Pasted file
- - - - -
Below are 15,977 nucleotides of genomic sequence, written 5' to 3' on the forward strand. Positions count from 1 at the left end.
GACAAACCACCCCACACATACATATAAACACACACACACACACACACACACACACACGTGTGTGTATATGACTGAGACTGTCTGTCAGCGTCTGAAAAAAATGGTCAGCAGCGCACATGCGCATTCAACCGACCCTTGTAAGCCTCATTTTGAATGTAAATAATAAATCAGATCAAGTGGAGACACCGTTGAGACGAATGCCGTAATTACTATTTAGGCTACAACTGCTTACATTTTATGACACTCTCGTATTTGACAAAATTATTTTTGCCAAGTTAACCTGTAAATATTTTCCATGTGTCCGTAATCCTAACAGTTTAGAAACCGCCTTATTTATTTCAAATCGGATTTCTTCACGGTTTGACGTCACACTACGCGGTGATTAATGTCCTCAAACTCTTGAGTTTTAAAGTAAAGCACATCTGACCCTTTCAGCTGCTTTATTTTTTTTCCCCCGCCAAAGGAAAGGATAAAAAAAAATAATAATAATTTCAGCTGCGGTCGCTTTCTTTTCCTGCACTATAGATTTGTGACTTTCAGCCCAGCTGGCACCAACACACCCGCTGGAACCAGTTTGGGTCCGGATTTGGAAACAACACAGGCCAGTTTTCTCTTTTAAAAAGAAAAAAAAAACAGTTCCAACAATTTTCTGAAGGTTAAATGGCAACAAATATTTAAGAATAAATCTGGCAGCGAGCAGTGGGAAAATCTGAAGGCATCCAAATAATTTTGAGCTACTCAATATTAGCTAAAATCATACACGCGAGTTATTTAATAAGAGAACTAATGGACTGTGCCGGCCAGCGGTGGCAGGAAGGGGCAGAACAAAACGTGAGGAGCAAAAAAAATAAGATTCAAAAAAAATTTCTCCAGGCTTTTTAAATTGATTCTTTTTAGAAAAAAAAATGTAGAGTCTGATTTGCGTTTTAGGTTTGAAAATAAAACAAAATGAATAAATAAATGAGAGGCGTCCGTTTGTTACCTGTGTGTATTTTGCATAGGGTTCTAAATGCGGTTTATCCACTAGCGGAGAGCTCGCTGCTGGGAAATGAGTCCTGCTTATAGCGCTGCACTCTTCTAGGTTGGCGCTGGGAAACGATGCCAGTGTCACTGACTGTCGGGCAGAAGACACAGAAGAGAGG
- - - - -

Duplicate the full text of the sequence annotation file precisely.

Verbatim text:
Below are 15,977 nucleotides of genomic sequence, written 5' to 3' on the forward strand. Positions count from 1 at the left end.
GACAAACCACCCCACACATACATATAAACACACACACACACACACACACACACACACGTGTGTGTATATGACTGAGACTGTCTGTCAGCGTCTGAAAAAAATGGTCAGCAGCGCACATGCGCATTCAACCGACCCTTGTAAGCCTCATTTTGAATGTAAATAATAAATCAGATCAAGTGGAGACACCGTTGAGACGAATGCCGTAATTACTATTTAGGCTACAACTGCTTACATTTTATGACACTCTCGTATTTGACAAAATTATTTTTGCCAAGTTAACCTGTAAATATTTTCCATGTGTCCGTAATCCTAACAGTTTAGAAACCGCCTTATTTATTTCAAATCGGATTTCTTCACGGTTTGACGTCACACTACGCGGTGATTAATGTCCTCAAACTCTTGAGTTTTAAAGTAAAGCACATCTGACCCTTTCAGCTGCTTTATTTTTTTTCCCCCGCCAAAGGAAAGGATAAAAAAAAATAATAATAATTTCAGCTGCGGTCGCTTTCTTTTCCTGCACTATAGATTTGTGACTTTCAGCCCAGCTGGCACCAACACACCCGCTGGAACCAGTTTGGGTCCGGATTTGGAAACAACACAGGCCAGTTTTCTCTTTTAAAAAGAAAAAAAAAACAGTTCCAACAATTTTCTGAAGGTTAAATGGCAACAAATATTTAAGAATAAATCTGGCAGCGAGCAGTGGGAAAATCTGAAGGCATCCAAATAATTTTGAGCTACTCAATATTAGCTAAAATCATACACGCGAGTTATTTAATAAGAGAACTAATGGACTGTGCCGGCCAGCGGTGGCAGGAAGGGGCAGAACAAAACGTGAGGAGCAAAAAAAATAAGATTCAAAAAAAATTTCTCCAGGCTTTTTAAATTGATTCTTTTTAGAAAAAAAAATGTAGAGTCTGATTTGCGTTTTAGGTTTGAAAATAAAACAAAATGAATAAATAAATGAGAGGCGTCCGTTTGTTACCTGTGTGTATTTTGCATAGGGTTCTAAATGCGGTTTATCCACTAGCGGAGAGCTCGCTGCTGGGAAATGAGTCCTGCTTATAGCGCTGCACTCTTCTAGGTTGGCGCTGGGAAACGATGCCAGTGTCACTGACTGTCGGGCAGAAGACACAGAAGAGAGG